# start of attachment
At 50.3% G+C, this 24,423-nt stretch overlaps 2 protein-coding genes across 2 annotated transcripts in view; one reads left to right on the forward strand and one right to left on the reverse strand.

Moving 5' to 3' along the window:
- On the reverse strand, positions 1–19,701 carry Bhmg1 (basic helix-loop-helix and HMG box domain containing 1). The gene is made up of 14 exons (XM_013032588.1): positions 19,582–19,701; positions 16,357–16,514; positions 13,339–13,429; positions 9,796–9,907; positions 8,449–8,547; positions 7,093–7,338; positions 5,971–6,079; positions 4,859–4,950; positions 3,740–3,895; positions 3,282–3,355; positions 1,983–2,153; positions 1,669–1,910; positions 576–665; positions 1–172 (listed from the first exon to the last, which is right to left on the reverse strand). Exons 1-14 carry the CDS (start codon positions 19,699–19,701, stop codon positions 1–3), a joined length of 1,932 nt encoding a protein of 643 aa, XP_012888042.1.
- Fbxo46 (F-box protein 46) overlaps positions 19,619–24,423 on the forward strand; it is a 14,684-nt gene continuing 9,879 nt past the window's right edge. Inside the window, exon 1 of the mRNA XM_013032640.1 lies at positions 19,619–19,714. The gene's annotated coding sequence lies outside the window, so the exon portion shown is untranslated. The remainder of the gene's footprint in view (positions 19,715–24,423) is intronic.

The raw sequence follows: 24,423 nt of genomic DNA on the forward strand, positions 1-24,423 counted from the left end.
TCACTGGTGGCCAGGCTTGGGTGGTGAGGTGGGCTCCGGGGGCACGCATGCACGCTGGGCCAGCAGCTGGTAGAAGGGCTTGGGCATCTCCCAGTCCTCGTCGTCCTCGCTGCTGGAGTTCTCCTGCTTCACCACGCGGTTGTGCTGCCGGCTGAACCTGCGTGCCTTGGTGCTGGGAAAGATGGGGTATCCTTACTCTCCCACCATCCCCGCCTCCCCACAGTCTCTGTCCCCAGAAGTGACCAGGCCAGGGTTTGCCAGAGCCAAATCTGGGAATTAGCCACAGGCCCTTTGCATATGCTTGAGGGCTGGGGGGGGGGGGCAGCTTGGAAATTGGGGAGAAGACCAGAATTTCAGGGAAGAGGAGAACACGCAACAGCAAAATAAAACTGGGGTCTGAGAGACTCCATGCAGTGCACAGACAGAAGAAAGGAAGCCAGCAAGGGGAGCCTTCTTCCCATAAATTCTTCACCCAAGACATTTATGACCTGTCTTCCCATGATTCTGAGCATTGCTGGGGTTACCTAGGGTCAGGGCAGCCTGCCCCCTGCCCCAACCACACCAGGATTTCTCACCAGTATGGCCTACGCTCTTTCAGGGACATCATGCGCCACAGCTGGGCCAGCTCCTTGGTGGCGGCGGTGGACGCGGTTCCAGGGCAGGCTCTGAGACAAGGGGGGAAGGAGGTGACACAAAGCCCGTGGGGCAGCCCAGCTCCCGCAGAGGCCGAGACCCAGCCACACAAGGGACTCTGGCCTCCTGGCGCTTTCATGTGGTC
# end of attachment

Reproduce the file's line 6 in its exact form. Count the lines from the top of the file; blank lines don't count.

TCACTGGTGGCCAGGCTTGGGTGGTGAGGTGGGCTCCGGGGGCACGCATGCACGCTGGGCCAGCAGCTGGTAGAAGGGCTTGGGCATCTCCCAGTCCTCGTCGTCCTCGCTGCTGGAGTTCTCCTGCTTCACCACGCGGTTGTGCTGCCGGCTGAACCTGCGTGCCTTGGTGCTGGGAAAGATGGGGTATCCTTACTCTCCCACCATCCCCGCCTCCCCACAGTCTCTGTCCCCAGAAGTGACCAGGCCAGGGTTTGCCAGAGCCAAATCTGGGAATTAGCCACAGGCCCTTTGCATATGCTTGAGGGCTGGGGGGGGGGGGCAGCTTGGAAATTGGGGAGAAGACCAGAATTTCAGGGAAGAGGAGAACACGCAACAGCAAAATAAAACTGGGGTCTGAGAGACTCCATGCAGTGCACAGACAGAAGAAAGGAAGCCAGCAAGGGGAGCCTTCTTCCCATAAATTCTTCACCCAAGACATTTATGACCTGTCTTCCCATGATTCTGAGCATTGCTGGGGTTACCTAGGGTCAGGGCAGCCTGCCCCCTGCCCCAACCACACCAGGATTTCTCACCAGTATGGCCTACGCTCTTTCAGGGACATCATGCGCCACAGCTGGGCCAGCTCCTTGGTGGCGGCGGTGGACGCGGTTCCAGGGCAGGCTCTGAGACAAGGGGGGAAGGAGGTGACACAAAGCCCGTGGGGCAGCCCAGCTCCCGCAGAGGCCGAGACCCAGCCACACAAGGGACTCTGGCCTCCTGGCGCTTTCATGTGGTC